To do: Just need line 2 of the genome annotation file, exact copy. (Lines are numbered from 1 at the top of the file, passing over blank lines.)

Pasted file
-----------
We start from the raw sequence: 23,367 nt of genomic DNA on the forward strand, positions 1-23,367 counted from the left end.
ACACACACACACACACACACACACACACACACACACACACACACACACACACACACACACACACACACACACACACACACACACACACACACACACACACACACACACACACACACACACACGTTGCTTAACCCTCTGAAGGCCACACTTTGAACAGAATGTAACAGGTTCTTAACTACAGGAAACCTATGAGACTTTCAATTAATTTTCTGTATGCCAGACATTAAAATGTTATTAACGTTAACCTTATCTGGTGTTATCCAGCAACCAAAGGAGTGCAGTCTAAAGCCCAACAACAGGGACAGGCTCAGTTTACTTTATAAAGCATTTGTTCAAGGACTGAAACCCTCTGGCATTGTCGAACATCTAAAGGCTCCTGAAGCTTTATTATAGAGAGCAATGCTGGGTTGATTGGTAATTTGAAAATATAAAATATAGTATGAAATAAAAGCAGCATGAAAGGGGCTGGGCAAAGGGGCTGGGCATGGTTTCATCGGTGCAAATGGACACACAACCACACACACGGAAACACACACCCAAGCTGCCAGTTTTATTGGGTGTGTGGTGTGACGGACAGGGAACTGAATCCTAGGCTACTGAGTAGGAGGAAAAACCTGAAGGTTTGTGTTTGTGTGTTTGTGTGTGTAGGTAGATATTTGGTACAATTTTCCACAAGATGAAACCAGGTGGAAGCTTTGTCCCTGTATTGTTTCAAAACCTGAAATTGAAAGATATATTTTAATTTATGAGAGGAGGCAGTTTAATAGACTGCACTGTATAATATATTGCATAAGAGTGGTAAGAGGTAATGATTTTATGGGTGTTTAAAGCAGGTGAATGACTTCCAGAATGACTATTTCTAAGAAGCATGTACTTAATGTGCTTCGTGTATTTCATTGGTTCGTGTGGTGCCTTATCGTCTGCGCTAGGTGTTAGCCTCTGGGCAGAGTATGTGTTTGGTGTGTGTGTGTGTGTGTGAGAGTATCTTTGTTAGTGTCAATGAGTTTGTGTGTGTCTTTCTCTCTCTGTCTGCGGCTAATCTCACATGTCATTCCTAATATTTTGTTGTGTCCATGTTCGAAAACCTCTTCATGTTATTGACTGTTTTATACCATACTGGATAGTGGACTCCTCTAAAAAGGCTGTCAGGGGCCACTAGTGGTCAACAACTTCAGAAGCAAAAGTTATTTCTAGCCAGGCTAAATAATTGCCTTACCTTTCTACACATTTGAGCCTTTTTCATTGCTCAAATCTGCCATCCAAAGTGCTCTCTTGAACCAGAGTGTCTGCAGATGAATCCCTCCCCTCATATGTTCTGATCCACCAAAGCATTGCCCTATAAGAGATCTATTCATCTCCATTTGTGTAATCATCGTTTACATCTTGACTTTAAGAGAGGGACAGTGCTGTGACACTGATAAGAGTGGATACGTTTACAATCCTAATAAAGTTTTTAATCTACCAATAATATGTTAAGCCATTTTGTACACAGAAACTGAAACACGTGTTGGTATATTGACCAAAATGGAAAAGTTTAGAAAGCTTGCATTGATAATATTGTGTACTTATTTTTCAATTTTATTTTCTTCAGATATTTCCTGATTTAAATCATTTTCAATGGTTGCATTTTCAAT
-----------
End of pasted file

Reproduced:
ACACACACACACACACACACACACACACACACACACACACACACACACACACACACACACACACACACACACACACACACACACACACACACACACACACACACACACACACACACACACACGTTGCTTAACCCTCTGAAGGCCACACTTTGAACAGAATGTAACAGGTTCTTAACTACAGGAAACCTATGAGACTTTCAATTAATTTTCTGTATGCCAGACATTAAAATGTTATTAACGTTAACCTTATCTGGTGTTATCCAGCAACCAAAGGAGTGCAGTCTAAAGCCCAACAACAGGGACAGGCTCAGTTTACTTTATAAAGCATTTGTTCAAGGACTGAAACCCTCTGGCATTGTCGAACATCTAAAGGCTCCTGAAGCTTTATTATAGAGAGCAATGCTGGGTTGATTGGTAATTTGAAAATATAAAATATAGTATGAAATAAAAGCAGCATGAAAGGGGCTGGGCAAAGGGGCTGGGCATGGTTTCATCGGTGCAAATGGACACACAACCACACACACGGAAACACACACCCAAGCTGCCAGTTTTATTGGGTGTGTGGTGTGACGGACAGGGAACTGAATCCTAGGCTACTGAGTAGGAGGAAAAACCTGAAGGTTTGTGTTTGTGTGTTTGTGTGTGTAGGTAGATATTTGGTACAATTTTCCACAAGATGAAACCAGGTGGAAGCTTTGTCCCTGTATTGTTTCAAAACCTGAAATTGAAAGATATATTTTAATTTATGAGAGGAGGCAGTTTAATAGACTGCACTGTATAATATATTGCATAAGAGTGGTAAGAGGTAATGATTTTATGGGTGTTTAAAGCAGGTGAATGACTTCCAGAATGACTATTTCTAAGAAGCATGTACTTAATGTGCTTCGTGTATTTCATTGGTTCGTGTGGTGCCTTATCGTCTGCGCTAGGTGTTAGCCTCTGGGCAGAGTATGTGTTTGGTGTGTGTGTGTGTGTGTGAGAGTATCTTTGTTAGTGTCAATGAGTTTGTGTGTGTCTTTCTCTCTCTGTCTGCGGCTAATCTCACATGTCATTCCTAATATTTTGTTGTGTCCATGTTCGAAAACCTCTTCATGTTATTGACTGTTTTATACCATACTGGATAGTGGACTCCTCTAAAAAGGCTGTCAGGGGCCACTAGTGGTCAACAACTTCAGAAGCAAAAGTTATTTCTAGCCAGGCTAAATAATTGCCTTACCTTTCTACACATTTGAGCCTTTTTCATTGCTCAAATCTGCCATCCAAAGTGCTCTCTTGAACCAGAGTGTCTGCAGATGAATCCCTCCCCTCATATGTTCTGATCCACCAAAGCATTGCCCTATAAGAGATCTATTCATCTCCATTTGTGTAATCATCGTTTACATCTTGACTTTAAGAGAGGGACAGTGCTGTGACACTGATAAGAGTGGATACGTTTACAATCCTAATAAAGTTTTTAATCTACCAATAATATGTTAAGCCATTTTGTACACAGAAACTGAAACACGTGTTGGTATATTGACCAAAATGGAAAAGTTTAGAAAGCTTGCATTGATAATATTGTGTACTTATTTTTCAATTTTATTTTCTTCAGATATTTCCTGATTTAAATCATTTTCAATGGTTGCATTTTCAAT